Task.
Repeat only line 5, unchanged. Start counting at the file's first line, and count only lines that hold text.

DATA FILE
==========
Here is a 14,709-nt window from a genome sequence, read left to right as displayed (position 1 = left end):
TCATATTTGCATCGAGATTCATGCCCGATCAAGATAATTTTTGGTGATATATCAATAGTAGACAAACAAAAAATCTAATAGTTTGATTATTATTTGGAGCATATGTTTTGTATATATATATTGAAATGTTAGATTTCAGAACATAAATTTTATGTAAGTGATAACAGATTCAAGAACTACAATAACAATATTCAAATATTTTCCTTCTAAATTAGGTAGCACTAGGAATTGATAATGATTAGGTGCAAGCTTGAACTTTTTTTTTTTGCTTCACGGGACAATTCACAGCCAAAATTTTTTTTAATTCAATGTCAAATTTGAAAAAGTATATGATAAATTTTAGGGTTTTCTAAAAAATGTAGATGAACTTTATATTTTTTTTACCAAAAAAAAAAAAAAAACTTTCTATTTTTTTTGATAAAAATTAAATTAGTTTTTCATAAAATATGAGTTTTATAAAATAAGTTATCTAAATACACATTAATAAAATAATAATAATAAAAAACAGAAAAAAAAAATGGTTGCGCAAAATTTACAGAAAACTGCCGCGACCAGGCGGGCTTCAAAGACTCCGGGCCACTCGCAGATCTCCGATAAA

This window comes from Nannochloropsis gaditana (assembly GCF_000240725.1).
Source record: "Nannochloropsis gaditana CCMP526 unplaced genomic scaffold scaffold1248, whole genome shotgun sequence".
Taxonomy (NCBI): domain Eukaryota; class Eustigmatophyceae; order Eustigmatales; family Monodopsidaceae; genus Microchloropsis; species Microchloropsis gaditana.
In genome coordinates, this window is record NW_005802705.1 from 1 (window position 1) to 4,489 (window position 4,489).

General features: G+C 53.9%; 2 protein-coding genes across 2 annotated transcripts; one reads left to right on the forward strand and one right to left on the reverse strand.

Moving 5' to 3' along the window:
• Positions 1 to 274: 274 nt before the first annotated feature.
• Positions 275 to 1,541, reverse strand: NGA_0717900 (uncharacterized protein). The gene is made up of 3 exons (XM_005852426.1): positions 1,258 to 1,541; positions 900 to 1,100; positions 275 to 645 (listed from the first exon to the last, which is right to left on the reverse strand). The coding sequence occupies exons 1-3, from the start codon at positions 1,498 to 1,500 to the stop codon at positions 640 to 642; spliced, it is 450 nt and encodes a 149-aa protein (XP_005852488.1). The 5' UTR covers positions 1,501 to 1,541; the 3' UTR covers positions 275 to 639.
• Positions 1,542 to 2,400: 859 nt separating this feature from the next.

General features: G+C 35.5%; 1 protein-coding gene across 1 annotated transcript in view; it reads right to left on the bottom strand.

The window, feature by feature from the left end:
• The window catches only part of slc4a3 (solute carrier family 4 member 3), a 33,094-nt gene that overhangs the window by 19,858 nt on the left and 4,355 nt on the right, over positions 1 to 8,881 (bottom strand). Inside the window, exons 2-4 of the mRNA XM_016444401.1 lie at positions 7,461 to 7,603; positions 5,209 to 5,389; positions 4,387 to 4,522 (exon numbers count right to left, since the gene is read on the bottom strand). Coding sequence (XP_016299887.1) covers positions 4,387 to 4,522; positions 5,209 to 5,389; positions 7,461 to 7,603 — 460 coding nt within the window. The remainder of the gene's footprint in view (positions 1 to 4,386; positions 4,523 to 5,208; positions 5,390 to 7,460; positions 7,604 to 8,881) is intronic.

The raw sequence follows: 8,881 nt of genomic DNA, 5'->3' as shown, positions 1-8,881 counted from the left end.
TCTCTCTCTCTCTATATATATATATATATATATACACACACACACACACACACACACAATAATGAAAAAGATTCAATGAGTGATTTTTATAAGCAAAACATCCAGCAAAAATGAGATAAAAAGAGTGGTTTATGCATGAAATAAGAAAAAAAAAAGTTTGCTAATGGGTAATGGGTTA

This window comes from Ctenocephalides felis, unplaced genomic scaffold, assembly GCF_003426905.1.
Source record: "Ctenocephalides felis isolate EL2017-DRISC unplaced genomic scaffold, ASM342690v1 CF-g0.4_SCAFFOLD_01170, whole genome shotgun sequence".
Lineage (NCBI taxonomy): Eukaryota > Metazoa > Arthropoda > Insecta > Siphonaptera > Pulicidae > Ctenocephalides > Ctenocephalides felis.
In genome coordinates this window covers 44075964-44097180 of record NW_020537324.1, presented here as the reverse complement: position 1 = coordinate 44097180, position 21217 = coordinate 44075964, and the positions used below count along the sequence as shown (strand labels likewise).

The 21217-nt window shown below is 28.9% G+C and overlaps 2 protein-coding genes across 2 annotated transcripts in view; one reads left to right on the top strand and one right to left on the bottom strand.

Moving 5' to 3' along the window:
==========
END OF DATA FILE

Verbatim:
Taxonomy (NCBI): domain Eukaryota; class Eustigmatophyceae; order Eustigmatales; family Monodopsidaceae; genus Microchloropsis; species Microchloropsis gaditana.